```
if(!requireNamespace("BiocManager", quietly = TRUE))
install.packages("BiocManager")
BiocManager::install("STdeconvolve")
```

`STdeconvolve`

is an unsupervised machine learning approach to deconvolve
multi-cellular pixel-resolution spatial transcriptomics datasets in order to
recover the putative transcriptomic profiles of cell-types and their
proportional representation within spatially resolved pixels without reliance on
external single-cell transcriptomics references.

In this tutorial, we will walk through some of the main functionalities of
`STdeconvolve`

.

`library(STdeconvolve)`

Given a counts matrix from pixel-resolution spatial transcriptomics data where
each spatially resolved measurement may represent mixtures from potentially
multiple cell-types, `STdeconvolve`

infers the putative transcriptomic profiles of
cell-types and their proportional representation within each multi-cellular
spatially resolved pixel. Such a pixel-resolution spatial transcriptomics
dataset of the mouse olfactory bulb is built in and can be loaded.

```
data(mOB)
pos <- mOB$pos ## x and y positions of each pixel
cd <- mOB$counts ## matrix of gene counts in each pixel
annot <- mOB$annot ## annotated tissue layers assigned to each pixel
```

`STdeconvolve`

first feature selects for genes most likely to be relevant for
distinguishing between cell-types by looking for highly overdispersed genes
across ST pixels. Pixels with too few genes or genes with too few reads can also
be removed.

```
## remove pixels with too few genes
counts <- cleanCounts(counts = cd,
min.lib.size = 100,
min.reads = 1,
min.detected = 1,
verbose = TRUE)
```

`## Converting to sparse matrix ...`

`## Filtering matrix with 262 cells and 15928 genes ...`

`## Resulting matrix has 260 cells and 14828 genes`

```
## feature select for genes
corpus <- restrictCorpus(counts,
removeAbove = 1.0,
removeBelow = 0.05,
alpha = 0.05,
plot = TRUE,
verbose = TRUE)
```

`## Removing 124 genes present in 100% or more of pixels...`

`## 14704 genes remaining...`

`## Removing 3009 genes present in 5% or less of pixels...`

`## 11695 genes remaining...`

`## Restricting to overdispersed genes with alpha = 0.05...`

`## Calculating variance fit ...`

`## Using gam with k=5...`

`## 232 overdispersed genes ...`

`## Using top 1000 overdispersed genes.`

`## number of top overdispersed genes available: 232`

`STdeconvolve`

then applies latent Dirichlet allocation (LDA), a generative
statistical model commonly used in natural language processing, to discover `K`

latent cell-types. `STdeconvolve`

fits a range of LDA models to inform the
choice of an optimal `K`

.

```
## Note: the input corpus needs to be an integer count matrix of pixels x genes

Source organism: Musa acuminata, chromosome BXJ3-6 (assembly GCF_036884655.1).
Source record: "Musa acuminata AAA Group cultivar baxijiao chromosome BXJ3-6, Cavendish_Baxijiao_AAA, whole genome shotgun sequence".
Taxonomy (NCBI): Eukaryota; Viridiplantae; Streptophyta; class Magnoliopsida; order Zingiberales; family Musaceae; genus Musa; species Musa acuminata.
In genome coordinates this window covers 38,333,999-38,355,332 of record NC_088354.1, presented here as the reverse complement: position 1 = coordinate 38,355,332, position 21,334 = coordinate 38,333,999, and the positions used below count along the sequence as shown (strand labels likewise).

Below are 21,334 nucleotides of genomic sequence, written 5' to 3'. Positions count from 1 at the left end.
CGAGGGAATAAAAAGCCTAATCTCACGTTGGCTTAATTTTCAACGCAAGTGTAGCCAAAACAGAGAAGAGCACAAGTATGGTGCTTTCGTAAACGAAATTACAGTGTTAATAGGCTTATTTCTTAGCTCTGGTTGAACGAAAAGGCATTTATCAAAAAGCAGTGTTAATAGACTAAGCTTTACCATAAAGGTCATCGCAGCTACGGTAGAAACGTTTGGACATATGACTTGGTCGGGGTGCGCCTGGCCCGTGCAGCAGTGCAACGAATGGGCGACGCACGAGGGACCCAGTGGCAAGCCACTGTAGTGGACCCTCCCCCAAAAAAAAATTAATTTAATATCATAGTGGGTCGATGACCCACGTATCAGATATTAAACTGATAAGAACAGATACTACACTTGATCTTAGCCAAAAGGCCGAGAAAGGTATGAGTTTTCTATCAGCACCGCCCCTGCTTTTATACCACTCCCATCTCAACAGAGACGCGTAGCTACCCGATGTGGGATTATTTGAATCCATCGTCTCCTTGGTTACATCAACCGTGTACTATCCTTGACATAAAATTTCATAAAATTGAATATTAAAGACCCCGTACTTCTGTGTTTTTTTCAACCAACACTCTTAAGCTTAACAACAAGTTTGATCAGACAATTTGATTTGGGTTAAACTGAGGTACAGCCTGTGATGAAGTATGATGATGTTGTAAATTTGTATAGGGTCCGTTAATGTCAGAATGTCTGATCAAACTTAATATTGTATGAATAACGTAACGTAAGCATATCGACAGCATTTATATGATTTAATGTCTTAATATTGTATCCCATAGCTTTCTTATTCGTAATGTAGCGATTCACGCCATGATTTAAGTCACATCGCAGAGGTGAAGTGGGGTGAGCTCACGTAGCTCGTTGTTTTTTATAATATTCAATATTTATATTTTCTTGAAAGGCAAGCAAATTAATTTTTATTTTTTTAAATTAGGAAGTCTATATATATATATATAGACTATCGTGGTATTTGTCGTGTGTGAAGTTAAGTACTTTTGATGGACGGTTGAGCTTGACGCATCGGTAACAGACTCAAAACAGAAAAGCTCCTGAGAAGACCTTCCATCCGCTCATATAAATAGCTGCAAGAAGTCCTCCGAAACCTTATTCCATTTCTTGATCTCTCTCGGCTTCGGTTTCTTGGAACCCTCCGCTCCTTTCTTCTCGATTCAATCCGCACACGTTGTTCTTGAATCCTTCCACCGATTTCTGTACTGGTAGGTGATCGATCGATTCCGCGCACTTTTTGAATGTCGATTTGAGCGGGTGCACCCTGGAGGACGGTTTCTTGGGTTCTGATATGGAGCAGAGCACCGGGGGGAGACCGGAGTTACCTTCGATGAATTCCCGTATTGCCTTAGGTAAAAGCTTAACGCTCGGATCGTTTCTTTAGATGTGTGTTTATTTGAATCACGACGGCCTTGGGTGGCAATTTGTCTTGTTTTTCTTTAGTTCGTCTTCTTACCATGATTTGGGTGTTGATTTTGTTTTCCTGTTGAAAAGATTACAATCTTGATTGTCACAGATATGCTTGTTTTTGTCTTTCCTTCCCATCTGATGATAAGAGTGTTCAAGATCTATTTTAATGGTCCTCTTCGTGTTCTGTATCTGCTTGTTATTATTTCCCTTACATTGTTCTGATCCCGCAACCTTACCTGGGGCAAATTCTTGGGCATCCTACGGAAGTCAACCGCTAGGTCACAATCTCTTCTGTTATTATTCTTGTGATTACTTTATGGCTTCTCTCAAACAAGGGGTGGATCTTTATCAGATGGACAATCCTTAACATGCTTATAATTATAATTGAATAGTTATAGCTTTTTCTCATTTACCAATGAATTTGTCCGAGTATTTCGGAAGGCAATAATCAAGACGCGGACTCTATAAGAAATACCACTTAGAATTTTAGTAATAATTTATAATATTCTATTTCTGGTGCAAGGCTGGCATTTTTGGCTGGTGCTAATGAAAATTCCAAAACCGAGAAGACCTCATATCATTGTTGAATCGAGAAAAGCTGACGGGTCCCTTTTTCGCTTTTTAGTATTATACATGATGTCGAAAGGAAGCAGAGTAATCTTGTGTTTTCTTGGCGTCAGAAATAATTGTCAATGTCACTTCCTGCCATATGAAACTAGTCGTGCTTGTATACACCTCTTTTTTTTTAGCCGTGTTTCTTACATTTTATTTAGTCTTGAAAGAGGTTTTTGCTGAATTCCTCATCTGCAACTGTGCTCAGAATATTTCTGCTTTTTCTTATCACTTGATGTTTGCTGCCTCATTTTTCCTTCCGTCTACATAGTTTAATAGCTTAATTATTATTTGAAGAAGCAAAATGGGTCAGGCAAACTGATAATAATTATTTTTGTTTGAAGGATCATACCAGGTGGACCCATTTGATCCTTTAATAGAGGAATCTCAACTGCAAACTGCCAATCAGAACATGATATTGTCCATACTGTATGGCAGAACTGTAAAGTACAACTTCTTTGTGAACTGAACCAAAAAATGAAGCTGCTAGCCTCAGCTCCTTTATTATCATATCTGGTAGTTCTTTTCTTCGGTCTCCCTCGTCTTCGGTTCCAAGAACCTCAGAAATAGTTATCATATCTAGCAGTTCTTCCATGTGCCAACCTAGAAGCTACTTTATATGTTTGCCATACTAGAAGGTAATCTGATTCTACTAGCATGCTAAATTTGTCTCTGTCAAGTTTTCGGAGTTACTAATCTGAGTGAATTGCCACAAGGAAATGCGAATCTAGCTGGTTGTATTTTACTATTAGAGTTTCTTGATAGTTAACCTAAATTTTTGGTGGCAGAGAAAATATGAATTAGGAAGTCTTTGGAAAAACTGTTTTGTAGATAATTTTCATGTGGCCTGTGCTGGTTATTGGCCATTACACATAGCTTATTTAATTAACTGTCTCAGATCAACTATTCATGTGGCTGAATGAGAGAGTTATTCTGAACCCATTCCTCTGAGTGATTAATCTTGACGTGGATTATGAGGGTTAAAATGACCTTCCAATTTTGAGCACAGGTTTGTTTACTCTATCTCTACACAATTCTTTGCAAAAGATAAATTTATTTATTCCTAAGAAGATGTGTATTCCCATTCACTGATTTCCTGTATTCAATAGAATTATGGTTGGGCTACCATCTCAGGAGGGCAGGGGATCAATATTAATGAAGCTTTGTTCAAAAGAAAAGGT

ldas <- fitLDA(t(as.matrix(corpus)), Ks = seq(2, 9, by = 1),
perc.rare.thresh = 0.05,
plot=TRUE,
verbose=TRUE)
```

`## Time to fit LDA models was 1.04 mins`

`## Computing perplexity for each fitted model...`

`## Time to compute perplexities was 0 mins`

`## Getting predicted cell-types at low proportions...`

`## Time to compute cell-types at low proportions was 0 mins`

`## Plotting...`

```
## Warning in ggplot2::geom_point(ggplot2::aes(y = rareCtsAdj, x = K), col =
## "blue", : Ignoring unknown parameters: `linewidth`
```

```
## Warning in ggplot2::geom_point(ggplot2::aes(y = perplexAdj, x = K), col =
## "red", : Ignoring unknown parameters: `linewidth`
```

In this example, we will use the model with the lowest model perplexity.

The shaded region indicates where a fitted model for a given K had an
`alpha`

> 1. `alpha`

is an LDA parameter that is solved for during model
fitting and corresponds to the shape parameter of a symmetric Dirichlet
distribution. In the model, this Dirichlet distribution describes the cell-type
proportions in the pixels. A symmetric Dirichlet with `alpha`

> 1 would lead to
more uniform cell-type distributions in the pixels and difficulty identifying
distinct cell-types. Instead, we want models with `alpha`

< 1, resulting in
sparse distributions where only a few cell-types are represented in a given
pixel.

The resulting `theta`

matrix can be interpreted as the proportion of each
deconvolved cell-type across each spatially resolved pixel. The resulting `beta`

matrix can be interpreted as the putative gene expression profile for each
deconvolved cell-type normalized to a library size of 1. This `beta`

matrix can
be scaled by a depth factor (ex. 1000) for interpretability.

```
## select model with minimum perplexity
optLDA <- optimalModel(models = ldas, opt = "min")
## Extract pixel cell-type proportions (theta) and cell-type gene expression
## profiles (beta) for the given dataset.
## We can also remove cell-types from pixels that contribute less than 5% of the
## pixel proportion and scale the deconvolved transcriptional profiles by 1000
results <- getBetaTheta(optLDA,
perc.filt = 0.05,
betaScale = 1000)
```

`## Filtering out cell-types in pixels that contribute less than 0.05 of the pixel proportion.`

```
deconProp <- results$theta
deconGexp <- results$beta
```

We can now visualize the proportion of each deconvolved cell-type across the original spatially resolved pixels.

```
vizAllTopics(deconProp, pos,
groups = annot,
group_cols = rainbow(length(levels(annot))),
r=0.4)
```

`## Plotting scatterpies for 260 pixels with 8 cell-types...this could take a while if the dataset is large.`